CDC Report Finds that 1 in 4 Young Adults Considered Suicide Due to Coronavirus Pandemic
The coronavirus pandemic has taken a serious toll on the mental health struggles of Americans, particularly young adults.
According to a recent survey from the Centers for Disease Control and Prevention, out of more than 5,000 respondents who were contacted in late June, 25.5 percent of adults between the ages of 18-24 reported having “seriously considered suicide” due to the pandemic.
By comparison, 10.7 percent of all respondents reported having suicidal ideations.
“Mental health conditions are disproportionately affecting specific populations, especially young adults,” the CDC wrote in the survey. Other groups in which “significantly higher” responses were reported included minority racial/ethnic groups, unpaid caregivers and essential workers.
The survey also found that during late June, 31 percent of all respondents reported experiencing symptoms of anxiety and depression, with 26 percent experiencing symptoms of trauma or stress-related disorders.
Meanwhile 74.9 percent of respondents between the ages of 18-24 reported having at least one mental health symptom, with the number decreasing to 51.9 percent for adults between the ages of 25-44.
“The prevalence of symptoms of anxiety disorder was approximately three times those reported in the second quarter of 2019,” the report stated, noting an increase from 8.1 percent to 25.5 percent. Additionally, the survey found that the “prevalence of depressive disorder was approximately four times that reported in the second quarter of 2019,” increasing from 6.5 percent to 24.3 percent.
Although the CDC noted that the data from the survey may be flawed due to being self reported, it recommended an increased focus on "intervention and prevention efforts" among the groups most affected by increased mental health struggles.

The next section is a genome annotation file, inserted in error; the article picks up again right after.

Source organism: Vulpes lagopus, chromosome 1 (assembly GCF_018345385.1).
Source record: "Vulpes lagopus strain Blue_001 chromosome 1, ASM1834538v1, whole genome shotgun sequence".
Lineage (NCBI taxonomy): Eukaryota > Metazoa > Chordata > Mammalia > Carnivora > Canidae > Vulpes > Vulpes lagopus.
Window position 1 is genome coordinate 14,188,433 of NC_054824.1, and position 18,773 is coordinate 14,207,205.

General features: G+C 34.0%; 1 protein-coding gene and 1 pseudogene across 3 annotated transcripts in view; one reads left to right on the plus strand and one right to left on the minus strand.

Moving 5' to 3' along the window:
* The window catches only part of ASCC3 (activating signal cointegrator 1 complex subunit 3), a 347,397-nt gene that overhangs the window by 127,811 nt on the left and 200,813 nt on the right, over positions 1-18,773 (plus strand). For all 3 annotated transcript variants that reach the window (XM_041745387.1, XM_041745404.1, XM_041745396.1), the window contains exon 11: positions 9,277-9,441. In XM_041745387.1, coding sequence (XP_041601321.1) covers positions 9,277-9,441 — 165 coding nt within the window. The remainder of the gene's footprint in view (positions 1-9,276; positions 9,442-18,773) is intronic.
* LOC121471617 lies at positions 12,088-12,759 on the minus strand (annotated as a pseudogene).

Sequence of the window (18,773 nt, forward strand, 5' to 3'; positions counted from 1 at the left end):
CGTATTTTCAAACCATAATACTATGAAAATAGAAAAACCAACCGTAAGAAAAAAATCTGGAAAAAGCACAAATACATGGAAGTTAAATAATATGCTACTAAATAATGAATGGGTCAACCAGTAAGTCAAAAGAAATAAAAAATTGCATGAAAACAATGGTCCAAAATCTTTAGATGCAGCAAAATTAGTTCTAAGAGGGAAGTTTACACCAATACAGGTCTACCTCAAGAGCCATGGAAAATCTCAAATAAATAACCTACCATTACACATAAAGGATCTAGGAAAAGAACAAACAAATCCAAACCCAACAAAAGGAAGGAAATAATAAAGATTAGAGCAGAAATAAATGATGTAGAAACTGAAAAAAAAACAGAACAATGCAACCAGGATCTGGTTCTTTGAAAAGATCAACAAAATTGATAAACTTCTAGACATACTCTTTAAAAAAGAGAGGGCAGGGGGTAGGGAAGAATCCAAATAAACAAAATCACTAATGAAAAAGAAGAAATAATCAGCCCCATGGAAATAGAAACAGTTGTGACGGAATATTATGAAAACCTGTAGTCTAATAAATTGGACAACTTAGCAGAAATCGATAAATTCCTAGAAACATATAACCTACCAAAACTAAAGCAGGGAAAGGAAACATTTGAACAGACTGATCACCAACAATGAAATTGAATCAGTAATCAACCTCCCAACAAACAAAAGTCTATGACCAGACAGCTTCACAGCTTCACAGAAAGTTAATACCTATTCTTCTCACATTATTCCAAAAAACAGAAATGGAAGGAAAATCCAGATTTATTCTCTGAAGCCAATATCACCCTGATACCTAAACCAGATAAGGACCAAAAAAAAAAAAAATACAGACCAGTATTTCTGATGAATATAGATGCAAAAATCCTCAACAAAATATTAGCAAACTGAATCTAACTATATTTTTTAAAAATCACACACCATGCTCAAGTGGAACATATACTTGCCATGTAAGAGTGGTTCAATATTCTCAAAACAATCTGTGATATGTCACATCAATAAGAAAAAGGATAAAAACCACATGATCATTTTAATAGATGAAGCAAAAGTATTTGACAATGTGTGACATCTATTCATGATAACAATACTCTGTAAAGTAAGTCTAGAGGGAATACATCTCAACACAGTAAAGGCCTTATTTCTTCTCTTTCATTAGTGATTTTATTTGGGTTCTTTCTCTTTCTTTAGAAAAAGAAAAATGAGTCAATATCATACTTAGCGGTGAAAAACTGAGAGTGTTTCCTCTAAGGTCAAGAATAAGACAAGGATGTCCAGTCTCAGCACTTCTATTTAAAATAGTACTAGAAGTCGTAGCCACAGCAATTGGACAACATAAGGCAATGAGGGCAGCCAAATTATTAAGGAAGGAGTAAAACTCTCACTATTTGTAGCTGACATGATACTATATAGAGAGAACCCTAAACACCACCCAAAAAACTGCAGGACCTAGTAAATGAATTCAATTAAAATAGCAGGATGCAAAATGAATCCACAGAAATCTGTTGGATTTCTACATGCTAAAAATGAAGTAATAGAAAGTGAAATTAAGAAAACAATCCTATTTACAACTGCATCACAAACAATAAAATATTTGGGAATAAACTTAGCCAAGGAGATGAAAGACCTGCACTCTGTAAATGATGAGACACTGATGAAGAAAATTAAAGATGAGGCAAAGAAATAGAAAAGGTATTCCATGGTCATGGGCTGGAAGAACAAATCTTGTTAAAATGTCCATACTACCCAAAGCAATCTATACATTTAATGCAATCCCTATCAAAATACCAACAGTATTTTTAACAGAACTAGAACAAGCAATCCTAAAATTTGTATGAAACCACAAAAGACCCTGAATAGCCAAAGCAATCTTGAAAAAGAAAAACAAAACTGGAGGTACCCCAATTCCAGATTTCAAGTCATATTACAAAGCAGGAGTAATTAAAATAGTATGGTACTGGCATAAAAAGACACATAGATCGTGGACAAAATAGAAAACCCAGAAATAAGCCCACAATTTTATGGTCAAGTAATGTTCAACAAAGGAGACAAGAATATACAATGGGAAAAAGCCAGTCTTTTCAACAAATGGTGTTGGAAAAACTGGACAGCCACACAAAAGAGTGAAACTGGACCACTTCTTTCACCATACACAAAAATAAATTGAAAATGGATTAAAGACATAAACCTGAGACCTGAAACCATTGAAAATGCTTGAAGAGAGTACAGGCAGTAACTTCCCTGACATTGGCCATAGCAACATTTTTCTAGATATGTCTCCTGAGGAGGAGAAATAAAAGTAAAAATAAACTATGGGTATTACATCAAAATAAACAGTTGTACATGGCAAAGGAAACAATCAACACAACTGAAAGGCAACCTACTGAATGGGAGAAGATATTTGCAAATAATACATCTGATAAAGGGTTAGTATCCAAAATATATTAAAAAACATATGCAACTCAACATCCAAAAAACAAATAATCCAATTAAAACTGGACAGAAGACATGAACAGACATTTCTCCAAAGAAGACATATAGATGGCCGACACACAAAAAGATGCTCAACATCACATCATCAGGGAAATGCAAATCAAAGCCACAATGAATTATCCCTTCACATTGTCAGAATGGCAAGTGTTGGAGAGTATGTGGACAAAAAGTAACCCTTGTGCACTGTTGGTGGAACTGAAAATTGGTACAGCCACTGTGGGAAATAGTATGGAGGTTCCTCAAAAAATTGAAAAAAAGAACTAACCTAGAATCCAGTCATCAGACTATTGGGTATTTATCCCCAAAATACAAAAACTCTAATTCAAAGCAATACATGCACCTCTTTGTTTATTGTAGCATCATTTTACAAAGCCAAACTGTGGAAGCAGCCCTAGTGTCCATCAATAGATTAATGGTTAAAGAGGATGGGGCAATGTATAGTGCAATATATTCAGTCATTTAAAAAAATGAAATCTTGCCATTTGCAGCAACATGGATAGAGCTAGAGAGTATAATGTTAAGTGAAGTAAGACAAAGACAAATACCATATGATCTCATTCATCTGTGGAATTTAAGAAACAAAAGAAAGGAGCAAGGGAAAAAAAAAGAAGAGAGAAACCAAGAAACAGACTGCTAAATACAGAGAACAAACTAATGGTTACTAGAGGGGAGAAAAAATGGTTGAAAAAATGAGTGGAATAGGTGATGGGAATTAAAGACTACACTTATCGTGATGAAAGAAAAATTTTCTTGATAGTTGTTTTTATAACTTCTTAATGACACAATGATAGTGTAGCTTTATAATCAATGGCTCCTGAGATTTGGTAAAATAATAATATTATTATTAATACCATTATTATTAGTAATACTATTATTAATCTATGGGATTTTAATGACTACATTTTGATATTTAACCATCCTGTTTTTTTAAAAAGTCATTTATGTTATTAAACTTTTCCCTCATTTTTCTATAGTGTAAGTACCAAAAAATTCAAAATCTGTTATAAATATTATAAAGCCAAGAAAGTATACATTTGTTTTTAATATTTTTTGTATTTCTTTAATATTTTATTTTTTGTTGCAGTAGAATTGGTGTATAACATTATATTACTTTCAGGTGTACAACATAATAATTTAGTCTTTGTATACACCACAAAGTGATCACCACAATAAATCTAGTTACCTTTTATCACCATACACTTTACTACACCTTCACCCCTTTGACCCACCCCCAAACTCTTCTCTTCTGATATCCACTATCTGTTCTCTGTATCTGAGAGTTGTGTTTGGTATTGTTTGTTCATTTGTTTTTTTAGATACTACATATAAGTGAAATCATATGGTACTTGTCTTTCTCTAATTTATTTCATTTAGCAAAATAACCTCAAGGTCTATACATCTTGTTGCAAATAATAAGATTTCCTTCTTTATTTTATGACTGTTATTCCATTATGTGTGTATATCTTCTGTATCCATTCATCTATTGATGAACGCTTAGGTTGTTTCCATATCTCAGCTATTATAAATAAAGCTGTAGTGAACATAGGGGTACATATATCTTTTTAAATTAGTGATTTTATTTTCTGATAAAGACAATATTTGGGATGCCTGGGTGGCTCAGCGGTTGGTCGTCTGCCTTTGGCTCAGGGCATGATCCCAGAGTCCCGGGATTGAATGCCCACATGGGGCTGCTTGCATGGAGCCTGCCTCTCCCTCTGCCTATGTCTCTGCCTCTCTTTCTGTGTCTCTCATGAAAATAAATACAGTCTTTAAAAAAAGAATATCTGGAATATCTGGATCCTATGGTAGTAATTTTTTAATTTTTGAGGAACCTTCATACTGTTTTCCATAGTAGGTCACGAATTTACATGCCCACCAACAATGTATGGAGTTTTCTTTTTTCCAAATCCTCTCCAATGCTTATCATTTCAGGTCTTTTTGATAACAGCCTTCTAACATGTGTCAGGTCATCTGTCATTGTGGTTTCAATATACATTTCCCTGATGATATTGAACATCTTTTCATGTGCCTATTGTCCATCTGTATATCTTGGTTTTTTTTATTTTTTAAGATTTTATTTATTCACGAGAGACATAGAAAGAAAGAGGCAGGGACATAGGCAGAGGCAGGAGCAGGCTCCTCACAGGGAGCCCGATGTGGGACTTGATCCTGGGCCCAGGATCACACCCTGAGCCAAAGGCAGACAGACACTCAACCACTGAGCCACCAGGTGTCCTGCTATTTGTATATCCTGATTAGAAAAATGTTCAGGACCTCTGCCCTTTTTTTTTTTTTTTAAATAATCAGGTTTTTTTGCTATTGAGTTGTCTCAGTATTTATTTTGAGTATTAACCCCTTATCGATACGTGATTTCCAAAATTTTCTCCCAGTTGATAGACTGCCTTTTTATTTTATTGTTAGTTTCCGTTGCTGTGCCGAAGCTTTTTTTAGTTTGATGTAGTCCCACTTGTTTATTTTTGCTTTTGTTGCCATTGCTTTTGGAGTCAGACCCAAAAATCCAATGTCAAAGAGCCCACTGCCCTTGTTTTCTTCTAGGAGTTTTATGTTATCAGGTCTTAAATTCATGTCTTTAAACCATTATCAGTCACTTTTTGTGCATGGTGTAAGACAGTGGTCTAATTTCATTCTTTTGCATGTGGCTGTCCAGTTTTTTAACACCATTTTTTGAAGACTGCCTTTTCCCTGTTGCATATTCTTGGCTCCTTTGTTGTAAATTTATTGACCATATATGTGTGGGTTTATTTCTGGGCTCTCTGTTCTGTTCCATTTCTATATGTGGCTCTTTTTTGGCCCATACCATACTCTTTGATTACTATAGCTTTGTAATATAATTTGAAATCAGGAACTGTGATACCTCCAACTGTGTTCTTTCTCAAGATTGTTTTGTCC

Dr. Kevin Gilliland, a clinical psychologist and director of Innovation360, an outpatient resource center, and member of PEOPLE’s Health Squad, previously told PEOPLE that he’s seen an increased need for help from both longtime patients and new sufferers.
“There are a lot more people that need counsel and guidance,” he said. “You’re having feelings of isolation and loneliness like you’ve never had before. Everybody’s psychological health has taken a hit.”
In addition to the obvious reasons for an increase in mental health struggles — including grief for those who have died or contracted the virus, unemployment rates, financial woes and anxiety about the future — depression is one the rise due to factors that seem minor, but have a significant effect, such as increased isolation.
“Isolation, which is also disconnection from other people, will unravel us psychologically very quickly,” Gilliland added. “I think we've all been surprised by it.”
If you or someone you know is considering suicide, please contact the National Suicide Prevention Lifeline at 1-800-273-TALK (8255), text "STRENGTH" to the Crisis Text Line at 741-741 or go to suicidepreventionlifeline.org.
As information about the coronavirus pandemic rapidly changes, PEOPLE is committed to providing the most recent data in our coverage. Some of the information in this story may have changed after publication. For the latest on COVID-19, readers are encouraged to use online resources from CDC, WHO, and local public health departments. PEOPLE has partnered with GoFundMe to raise money for the COVID-19 Relief Fund, a GoFundMe.org fundraiser to support everything from frontline responders to families in need, as well as organizations helping communities. For more information or to donate, click here.